Percentage of the course assessed by coursework
The assessment balance between examination and coursework depends to some extent on the optional modules you choose. The approximate percentage of the course assessed by different assessment modes is as follows:
Year 1 (Level 4)*:
- 85 per cent coursework
- 11 per cent written exams
- 4 per cent practical exams
Year 2 (Level 5)*:
- 91 per cent coursework
- 0 per cent written exams
- 9 per cent practical exams
Year 3 (Level 6)*:
- 100 per cent coursework
- 0 per cent written exams
- 0 per cent practical exams
*Please note these are indicative percentages and modes for the programme.
We are committed to providing timely and appropriate feedback to you on your academic progress and achievement in order to enable you to reflect on your progress and plan your academic and skills development effectively. You are also encouraged to seek additional feedback from your course tutors.
At the University of Winchester validated programmes may adopt a range of means of assessing your learning. An indicative, and not necessarily comprehensive, list of assessment types you might encounter includes essays, portfolios, supervised independent work, presentations, written exams, or practical performances. The University is committed to ensuring that all students have an equal opportunity to achieve module learning outcomes. As such, where appropriate and necessary, students with recognised disabilities may have alternative assignments set that continue to test how successfully they have met the module's learning outcomes. Further details on assessment types used in the programme you are interested in can be found on the course page, by attending an Open Day/Evening, or contacting our teaching staff.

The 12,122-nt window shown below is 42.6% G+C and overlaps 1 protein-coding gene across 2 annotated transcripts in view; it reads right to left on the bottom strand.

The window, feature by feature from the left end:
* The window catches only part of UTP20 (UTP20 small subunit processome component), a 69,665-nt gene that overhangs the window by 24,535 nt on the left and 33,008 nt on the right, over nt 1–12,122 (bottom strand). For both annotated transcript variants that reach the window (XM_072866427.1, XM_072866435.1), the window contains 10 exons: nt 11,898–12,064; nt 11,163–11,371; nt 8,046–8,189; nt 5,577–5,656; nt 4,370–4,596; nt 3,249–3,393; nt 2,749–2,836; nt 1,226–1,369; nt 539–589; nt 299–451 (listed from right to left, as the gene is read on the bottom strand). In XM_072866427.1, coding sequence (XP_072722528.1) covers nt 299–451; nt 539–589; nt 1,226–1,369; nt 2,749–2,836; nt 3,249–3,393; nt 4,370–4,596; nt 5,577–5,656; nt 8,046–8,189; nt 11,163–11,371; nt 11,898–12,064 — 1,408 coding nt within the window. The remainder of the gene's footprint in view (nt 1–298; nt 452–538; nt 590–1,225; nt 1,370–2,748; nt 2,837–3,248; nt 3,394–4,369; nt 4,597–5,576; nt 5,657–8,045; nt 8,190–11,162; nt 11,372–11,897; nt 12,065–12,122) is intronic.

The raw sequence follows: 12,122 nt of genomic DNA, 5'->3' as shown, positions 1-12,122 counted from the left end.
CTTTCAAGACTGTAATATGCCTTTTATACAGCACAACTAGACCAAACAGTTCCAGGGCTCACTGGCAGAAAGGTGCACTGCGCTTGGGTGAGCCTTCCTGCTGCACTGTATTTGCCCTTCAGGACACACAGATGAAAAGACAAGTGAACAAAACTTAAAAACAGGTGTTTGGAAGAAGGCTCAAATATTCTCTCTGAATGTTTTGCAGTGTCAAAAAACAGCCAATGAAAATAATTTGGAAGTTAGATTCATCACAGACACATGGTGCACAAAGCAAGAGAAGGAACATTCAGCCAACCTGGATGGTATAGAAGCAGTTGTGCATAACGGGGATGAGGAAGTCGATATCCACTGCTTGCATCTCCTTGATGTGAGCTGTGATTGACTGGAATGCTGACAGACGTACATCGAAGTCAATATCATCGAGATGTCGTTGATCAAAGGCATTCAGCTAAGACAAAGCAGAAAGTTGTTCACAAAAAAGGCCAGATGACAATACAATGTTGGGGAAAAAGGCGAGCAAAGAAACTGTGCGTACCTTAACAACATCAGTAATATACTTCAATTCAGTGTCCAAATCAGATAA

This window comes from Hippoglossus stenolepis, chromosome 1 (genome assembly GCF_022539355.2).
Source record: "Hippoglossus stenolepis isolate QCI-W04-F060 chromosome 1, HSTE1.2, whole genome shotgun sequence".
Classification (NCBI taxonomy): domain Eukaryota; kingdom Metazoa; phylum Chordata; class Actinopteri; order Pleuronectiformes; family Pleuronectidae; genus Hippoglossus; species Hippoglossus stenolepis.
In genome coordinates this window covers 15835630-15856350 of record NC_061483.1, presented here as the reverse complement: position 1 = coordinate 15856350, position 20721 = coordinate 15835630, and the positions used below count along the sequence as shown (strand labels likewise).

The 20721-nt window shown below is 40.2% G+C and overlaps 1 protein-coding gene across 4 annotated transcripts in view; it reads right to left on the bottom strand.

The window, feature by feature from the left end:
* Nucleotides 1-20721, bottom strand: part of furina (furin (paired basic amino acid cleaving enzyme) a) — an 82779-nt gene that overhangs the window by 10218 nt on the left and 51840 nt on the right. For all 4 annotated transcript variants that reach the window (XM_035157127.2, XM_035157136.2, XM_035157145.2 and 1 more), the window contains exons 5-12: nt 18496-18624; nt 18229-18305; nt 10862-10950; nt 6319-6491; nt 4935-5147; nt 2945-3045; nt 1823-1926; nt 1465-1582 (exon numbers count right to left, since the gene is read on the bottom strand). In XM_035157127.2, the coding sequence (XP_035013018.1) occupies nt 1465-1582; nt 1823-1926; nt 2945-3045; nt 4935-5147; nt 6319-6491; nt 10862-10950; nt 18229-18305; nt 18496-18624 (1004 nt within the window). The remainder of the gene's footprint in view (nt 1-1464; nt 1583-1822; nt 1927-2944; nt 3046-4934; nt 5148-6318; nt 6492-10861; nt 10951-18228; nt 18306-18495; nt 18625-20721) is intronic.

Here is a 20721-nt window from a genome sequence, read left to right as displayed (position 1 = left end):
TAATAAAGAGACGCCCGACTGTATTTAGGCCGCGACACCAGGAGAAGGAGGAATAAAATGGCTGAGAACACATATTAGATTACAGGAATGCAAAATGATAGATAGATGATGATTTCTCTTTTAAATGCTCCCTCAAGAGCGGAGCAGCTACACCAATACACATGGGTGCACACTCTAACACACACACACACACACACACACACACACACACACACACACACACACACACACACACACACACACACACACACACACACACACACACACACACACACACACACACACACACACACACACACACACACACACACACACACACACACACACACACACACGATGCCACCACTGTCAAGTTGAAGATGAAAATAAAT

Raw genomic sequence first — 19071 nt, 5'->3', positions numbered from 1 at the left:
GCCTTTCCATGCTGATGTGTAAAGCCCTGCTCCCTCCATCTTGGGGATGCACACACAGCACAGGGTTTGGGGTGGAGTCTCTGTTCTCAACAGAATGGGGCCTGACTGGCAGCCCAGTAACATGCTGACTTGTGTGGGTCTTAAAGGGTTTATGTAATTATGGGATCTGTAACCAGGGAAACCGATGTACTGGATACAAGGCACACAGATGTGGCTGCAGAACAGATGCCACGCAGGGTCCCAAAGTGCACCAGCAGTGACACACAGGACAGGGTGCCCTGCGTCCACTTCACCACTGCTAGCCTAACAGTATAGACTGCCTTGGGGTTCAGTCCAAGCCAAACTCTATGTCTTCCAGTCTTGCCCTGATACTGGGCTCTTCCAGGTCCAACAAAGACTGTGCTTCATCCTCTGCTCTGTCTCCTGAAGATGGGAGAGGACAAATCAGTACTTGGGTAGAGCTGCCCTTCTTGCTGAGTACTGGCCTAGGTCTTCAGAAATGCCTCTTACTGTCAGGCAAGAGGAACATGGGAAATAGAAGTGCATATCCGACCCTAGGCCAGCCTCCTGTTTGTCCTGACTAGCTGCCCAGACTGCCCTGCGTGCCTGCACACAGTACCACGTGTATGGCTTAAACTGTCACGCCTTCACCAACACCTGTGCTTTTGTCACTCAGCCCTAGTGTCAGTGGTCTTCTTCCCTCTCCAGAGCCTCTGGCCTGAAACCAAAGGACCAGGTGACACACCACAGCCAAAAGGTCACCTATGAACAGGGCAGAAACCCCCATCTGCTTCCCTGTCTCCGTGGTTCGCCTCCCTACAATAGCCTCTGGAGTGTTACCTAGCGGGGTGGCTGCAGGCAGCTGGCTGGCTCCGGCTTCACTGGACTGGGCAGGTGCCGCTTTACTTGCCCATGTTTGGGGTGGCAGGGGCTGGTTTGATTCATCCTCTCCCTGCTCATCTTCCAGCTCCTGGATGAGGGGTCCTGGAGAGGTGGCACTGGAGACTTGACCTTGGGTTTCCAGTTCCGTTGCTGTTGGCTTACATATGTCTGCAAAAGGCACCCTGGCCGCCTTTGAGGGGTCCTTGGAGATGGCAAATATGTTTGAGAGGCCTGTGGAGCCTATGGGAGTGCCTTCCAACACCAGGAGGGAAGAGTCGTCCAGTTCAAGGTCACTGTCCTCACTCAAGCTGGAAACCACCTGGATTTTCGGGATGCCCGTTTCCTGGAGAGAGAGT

Geography graduates secure roles within the Government; the public, private and voluntary sectors; teaching; cartography and surveying; planning;and sustainability.
For more information about graduate employment visit - From Freshers to Future - what will yours be?
At the University of Winchester, we are committed to ensuring all our students gain employability skills to enable you to enter graduate level jobs and pursue the profession of your choice, for more information please read the Employability Statement.
The Destinations of Leavers from Higher Education (DLHE) record collects information about what those completing university go on to do six months after graduation. The Careers Service undertakes DLHE on an annual basis through surveys and a data collection process. DLHE is designed and strictly controlled by HESA.
While DLHE provides accurate information about first destinations, this data needs to be viewed with some degree of care. Six months after leaving university is often a time of much uncertainty and change for leavers; many will be unsure of their long-term career plans and may take a temporary job or time out. The destinations of graduates only six months out of university do not necessarily reflect longer term career success and are therefore a crude measure of employability. Therefore, DLHE data should be viewed as merely a 'snapshot' of one particular year's experiences at a specific point in time.